What services are covered by Alaska Medicaid, in addition to the above? The program pays for family planning services including supplies related to birth control. Hearing services, items and repair. Alaska Medicaid coverage for adults now covers $1,150 worth of dental care. However, this money is only to be used for preventive dental care like cleanings and dental exams.

Money for these types of Medicaid insurance benefits is available to Alaska residents age 21 and older who are Medicaid beneficiaries. The adult dental Medicaid financing also extends to cover the cost of fillings, dentures and root canals.

Children who qualify for Alaska Medicaid receive preventive care including immunizations, child exams and health screenings. Children under the age of 21 who are at a heightened risk for malnutrition can receive nutrition services under Alaska Medicaid coverage.

Chiropractic care is limited to coinsurance and deductible amounts for those who are also enrolled in Medicare and over the age of 21. Children under the age of 21 are eligible for chiropractic services, yet AK Medicaid coverage of this kind is limited to a single chiropractic x-ray exam and a dozen spinal manipulations per the calendar year.

What Does Medicaid Not Cover in Alaska?

Although the list of things that are not covered under Alaska Medicaid is not as long as the list of things the program does cover, it is still important to learn what is not included under Medicaid cost estimates in AK. Alaska Medicaid services do not cover the cost of medical care provided by a family member, surgery to boost one’s personal aesthetic, private duty nursing or medical experimental items.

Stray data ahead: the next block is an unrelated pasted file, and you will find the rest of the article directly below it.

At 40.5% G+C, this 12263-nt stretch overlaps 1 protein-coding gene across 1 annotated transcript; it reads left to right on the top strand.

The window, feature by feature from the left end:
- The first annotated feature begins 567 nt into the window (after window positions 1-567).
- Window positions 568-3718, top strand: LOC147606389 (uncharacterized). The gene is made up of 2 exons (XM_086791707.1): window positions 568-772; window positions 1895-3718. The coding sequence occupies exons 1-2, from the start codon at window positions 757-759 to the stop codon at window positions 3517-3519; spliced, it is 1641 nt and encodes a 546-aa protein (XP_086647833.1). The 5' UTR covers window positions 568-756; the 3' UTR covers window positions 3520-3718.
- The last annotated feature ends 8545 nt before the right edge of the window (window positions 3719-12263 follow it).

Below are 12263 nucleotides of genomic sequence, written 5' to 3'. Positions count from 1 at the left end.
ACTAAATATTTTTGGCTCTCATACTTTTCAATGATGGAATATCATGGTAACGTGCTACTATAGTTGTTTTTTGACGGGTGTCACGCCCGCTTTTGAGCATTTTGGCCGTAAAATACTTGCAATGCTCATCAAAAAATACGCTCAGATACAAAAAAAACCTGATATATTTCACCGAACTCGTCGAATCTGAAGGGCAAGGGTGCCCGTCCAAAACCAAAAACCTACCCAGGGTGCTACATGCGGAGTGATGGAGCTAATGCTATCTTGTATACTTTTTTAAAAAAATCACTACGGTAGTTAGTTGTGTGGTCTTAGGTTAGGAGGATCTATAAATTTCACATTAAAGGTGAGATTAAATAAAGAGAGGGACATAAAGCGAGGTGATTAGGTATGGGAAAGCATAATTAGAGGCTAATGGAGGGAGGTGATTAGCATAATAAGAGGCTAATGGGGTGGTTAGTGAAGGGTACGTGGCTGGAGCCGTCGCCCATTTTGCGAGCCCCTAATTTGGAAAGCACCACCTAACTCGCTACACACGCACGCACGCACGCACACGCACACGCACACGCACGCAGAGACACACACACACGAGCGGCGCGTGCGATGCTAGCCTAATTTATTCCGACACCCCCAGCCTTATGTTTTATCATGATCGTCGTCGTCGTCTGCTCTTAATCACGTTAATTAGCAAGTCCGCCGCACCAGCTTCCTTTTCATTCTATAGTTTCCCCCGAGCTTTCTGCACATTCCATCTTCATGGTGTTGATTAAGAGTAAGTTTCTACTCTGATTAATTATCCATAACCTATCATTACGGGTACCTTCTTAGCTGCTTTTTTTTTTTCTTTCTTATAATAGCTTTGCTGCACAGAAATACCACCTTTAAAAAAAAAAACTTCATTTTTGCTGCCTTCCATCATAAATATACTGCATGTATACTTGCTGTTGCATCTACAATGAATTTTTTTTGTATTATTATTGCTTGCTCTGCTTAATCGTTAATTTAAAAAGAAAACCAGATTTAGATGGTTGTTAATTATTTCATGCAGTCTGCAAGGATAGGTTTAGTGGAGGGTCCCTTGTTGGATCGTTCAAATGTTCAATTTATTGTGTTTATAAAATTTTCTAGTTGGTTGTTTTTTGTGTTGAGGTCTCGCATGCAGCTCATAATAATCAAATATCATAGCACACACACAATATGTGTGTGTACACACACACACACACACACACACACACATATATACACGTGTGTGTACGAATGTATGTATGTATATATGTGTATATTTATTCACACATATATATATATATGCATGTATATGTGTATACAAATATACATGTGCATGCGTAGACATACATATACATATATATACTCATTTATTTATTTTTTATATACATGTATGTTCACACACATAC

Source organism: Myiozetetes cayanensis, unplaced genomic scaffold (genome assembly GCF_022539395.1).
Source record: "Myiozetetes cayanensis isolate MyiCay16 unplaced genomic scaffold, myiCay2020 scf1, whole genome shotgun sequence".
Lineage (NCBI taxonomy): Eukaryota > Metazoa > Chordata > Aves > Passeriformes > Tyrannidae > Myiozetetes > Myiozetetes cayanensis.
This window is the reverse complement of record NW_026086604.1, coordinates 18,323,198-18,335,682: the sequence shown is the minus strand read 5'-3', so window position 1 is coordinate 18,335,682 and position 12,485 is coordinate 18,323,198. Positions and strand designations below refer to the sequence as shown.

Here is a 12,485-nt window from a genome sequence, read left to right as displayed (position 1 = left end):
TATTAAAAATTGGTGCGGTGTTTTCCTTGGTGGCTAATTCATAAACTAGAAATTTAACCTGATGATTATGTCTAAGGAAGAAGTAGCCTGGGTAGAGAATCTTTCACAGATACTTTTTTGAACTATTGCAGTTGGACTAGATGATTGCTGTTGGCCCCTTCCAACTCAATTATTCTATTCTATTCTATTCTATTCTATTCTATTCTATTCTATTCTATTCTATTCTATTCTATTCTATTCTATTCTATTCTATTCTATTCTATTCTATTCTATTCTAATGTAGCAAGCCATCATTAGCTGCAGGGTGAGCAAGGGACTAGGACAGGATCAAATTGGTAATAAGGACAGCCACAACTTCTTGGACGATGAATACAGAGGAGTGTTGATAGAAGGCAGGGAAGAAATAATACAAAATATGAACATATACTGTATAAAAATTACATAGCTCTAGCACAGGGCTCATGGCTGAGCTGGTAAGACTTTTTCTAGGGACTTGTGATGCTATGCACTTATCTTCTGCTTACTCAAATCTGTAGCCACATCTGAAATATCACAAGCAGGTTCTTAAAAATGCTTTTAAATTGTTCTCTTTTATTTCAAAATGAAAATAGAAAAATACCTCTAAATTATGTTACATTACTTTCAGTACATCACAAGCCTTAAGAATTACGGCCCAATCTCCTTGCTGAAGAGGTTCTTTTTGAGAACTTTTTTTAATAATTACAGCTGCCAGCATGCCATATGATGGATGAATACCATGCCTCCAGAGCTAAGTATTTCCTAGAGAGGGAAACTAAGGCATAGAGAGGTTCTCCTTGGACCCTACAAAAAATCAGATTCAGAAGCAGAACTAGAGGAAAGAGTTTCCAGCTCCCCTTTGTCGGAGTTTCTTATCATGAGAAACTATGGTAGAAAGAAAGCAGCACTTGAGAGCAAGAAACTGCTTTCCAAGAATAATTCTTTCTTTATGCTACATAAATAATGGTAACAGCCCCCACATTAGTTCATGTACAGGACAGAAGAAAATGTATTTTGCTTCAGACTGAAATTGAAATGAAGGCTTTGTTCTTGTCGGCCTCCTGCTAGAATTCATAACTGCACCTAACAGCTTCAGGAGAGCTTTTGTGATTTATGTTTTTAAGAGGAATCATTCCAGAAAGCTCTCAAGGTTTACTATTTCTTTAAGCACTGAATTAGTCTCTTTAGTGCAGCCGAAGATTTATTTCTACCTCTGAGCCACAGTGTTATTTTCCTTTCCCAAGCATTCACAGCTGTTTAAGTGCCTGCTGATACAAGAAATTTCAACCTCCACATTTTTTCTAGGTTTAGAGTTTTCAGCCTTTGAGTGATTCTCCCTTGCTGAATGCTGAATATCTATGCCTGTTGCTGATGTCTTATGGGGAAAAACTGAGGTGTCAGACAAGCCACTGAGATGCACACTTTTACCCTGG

On the other hand, those who are older than 21 years of age and not enrolled in Medicare will not be able to receive no-cost chiropractic care.

Medicaid Costs in Alaska

Have you asked, “How much is Medicaid in Alaska?” Medicaid is a no-cost healthcare service provided to residents of Alaska. Since these members are low-income or have no income at all, they are not charged for the medical services and medical equipment provided through AK Medicaid coverage. Not every service received will be paid by Medicaid, however.

Of course, Medicaid costs are affected by a number of factors, such as how big an applicant’s household is, and how much he or she earns on an annual basis. Cost-sharing, premiums and AK Medicaid cost estimates are dependent on individual circumstances. While Medicaid is the primary payer, enrollees will not be granted complete coverage if the amount of total assets owned by an applicant exceeds $2,000.

Can I Spend-Down to Gain Alaska Medicaid Coverage?

When a Medicaid services applicant owns over $2,000 worth of countable assets, such as money market accounts, certificates of deposit, checking accounts, savings accounts and life insurance policies, he or she will be encouraged to “spend-down” for Medicaid coverage in Alaska. The process of spending down will enable the applicant who was formerly unqualified for Medicaid to qualify for Alaska Medicaid coverage, so long as the total monetary amount of excess assets is spent on medical bills before Medicaid kicks in.

Many people wonder whether or not their children’s savings bonds, checking accounts and certificates of deposit count towards assets when they estimate Medicaid costs. These accounts do count when applying for Medicaid, so take this into account when assessing coverage and costs for Medicaid services in Alaska.